First Lady highlights Columbus State’s role in regional engineering technology career access
Campus News | Monday, October 16, 2023
Dr. Jill Biden highlights variety of education options for high-tech production jobs during panel discussion presenting Columbus State students, graduate experiences to local high school seniors
Highlighting success stories from Columbus State’s engineering technology education programs, First Lady Jill Biden said the college and its partners are creating many opportunities for central Ohio residents to land good jobs in in-demand careers.
Dr. Biden returned to Columbus Oct. 13 – her second visit to the region in four months – to hear updates about the Columbus Workforce Hub and spotlight the varied education paths to careers in high-growth industries such as semiconductors, electric vehicles and biotechnology.
“I’m here to tell you that there just isn’t one pathway to success,” Biden said before a panel discussion that featured four current and former Columbus State students along with a journeyman in the construction trades. “My husband, President Biden's administration, is working along with your Mayor Ginther, Columbus State Community College, and high school administrators and other leaders to make sure that students like you get the skills you need for those jobs.”
Biden spoke to an audience of high school seniors at Fort Hayes Metropolitan Education Center, part of the Columbus City Schools district.
“We’re already seeing results,” she said, citing Columbus State’s specialized short-term semiconductor and biomanufacturing education programs, as well as two-year degrees that transfer into engineering bachelor’s degrees. She also highlighted the Columbus Promise program, a community pilot which has doubled the number of Columbus City Schools graduates enrolling at the college by offering tuition-free access.
“I can’t tell you just how much excited I am for the future,” said Mitchell Webb, a Columbus State student who is taking the first two classes in the college’s semiconductor technician certificate program, which will be offered in full in spring semester. “There’s so many opportunities, not just with Intel but other companies — other places that work with integrated circuits.”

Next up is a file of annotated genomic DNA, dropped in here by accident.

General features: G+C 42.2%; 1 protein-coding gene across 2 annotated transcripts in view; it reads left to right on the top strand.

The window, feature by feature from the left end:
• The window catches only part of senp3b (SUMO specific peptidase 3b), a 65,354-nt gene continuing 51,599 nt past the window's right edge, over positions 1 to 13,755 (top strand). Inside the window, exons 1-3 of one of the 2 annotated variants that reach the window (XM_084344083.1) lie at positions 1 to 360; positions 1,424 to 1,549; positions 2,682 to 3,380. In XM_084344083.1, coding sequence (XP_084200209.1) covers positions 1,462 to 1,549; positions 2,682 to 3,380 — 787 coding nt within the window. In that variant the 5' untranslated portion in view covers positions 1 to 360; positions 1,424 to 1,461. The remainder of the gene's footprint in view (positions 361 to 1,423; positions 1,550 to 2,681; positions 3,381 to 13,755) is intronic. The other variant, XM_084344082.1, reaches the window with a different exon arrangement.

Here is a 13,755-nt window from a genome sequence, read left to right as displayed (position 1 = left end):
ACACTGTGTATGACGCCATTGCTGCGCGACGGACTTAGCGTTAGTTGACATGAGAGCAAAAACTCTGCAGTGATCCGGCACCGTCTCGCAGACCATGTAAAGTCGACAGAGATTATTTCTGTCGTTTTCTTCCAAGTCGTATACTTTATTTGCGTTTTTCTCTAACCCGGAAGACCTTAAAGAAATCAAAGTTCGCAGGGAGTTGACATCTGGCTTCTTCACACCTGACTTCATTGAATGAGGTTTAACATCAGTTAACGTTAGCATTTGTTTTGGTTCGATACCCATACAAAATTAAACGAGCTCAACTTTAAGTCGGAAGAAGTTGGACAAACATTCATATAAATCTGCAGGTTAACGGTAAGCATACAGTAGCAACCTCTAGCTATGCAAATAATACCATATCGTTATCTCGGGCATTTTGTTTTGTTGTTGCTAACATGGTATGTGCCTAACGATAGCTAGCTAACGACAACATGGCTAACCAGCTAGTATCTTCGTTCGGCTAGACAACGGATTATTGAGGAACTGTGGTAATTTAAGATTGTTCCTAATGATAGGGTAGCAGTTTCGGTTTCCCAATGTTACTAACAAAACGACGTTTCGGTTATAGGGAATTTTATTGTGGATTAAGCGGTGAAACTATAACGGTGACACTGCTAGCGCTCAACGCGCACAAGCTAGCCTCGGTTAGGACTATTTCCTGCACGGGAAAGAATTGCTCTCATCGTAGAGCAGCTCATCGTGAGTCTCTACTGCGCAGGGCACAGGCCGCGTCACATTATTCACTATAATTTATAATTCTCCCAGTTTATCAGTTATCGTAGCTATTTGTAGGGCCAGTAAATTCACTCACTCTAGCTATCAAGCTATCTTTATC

Webb graduated from Gahanna Lincoln High School in 2019 and attended a four-year university before learning of Columbus State’s semiconductor program, which was developed in partnership with Intel and Ohio’s 22 other community colleges. Intel is investing $20 billion to build two chip factories – the first of up to eight semiconductor “fabs” planned in Central Ohio.
Dianna Gordon took advantage of a Columbus State biotechnology bootcamp to explore options for re-entering the workforce after eight years as a stay-at-home mom. That led to an apprenticeship with Amgen Ohio, which is paying her and covering the cost of classes at Columbus State that will prepare her for a technician role at the company’s $365 million New Albany plant, which is expected to begin production in 2024.
“Overall, this opportunity has been amazing,” she said. “This apprenticeship provided that training, that education, and that experience that’s really going to jumpstart my career.”
Like Gordon, Brianna Bell used an earn-and-learn opportunity to help pay for her Columbus State education and gain valuable experience. Bell graduated from Columbus State in 2022 and is now pursuing her bachelor’s degree in electro-mechanical engineering from Miami University — all while continuing to work at Niagara Bottling, a job that began through the college’s Modern Manufacturing Work Study Program.
“There is so much growth here in Columbus, Ohio — central Ohio,” she told the Fort Hayes students. “If I was a student in your seats now, I think I would be so excited about what's to come, knowing that there is so many options for me when I graduate.”
Chance England, who graduated from Northland High School last spring, says he didn’t initially expect to go to college. Then his I Know I Can advisor told him about the Columbus Promise program, which provides up to six semesters of tuition and fees; a $500 stipend each semester for books and other expenses; and dedicated academic support.
“Columbus Promise has allowed me to pursue a higher education that I didn’t think was possible up till a couple months ago, honestly,” England said. “I now have a steady path to become an electrical electro-mechanical engineer.”
Before the panel, the First Lady met with Columbus State Executive Vice President Rebecca Butler, Columbus City Council President Shannon Hardin, Columbus City Schools Superintendent Angela Chapman and Mike Knisley, secretary-treasurer of the Ohio State Building & Construction Trades Council, to learn more about central Ohio’s workforce development efforts.
The First Lady, a longtime community college professor, concluded the panel by encouraging students to pursue the right opportunity for them.
“All of these speakers here have found a different path, a different way. There’s so many things that you can go into,” Biden said. “I wish you all good luck and I hope you find really the job of your dreams.”
Columbus State and engineering technology industry partners are holding a career awareness event for area residents interested in careers in the field from 5-7 p.m. Wednesday, Oct. 18. Learn more at cscc.edu/engineeringtech.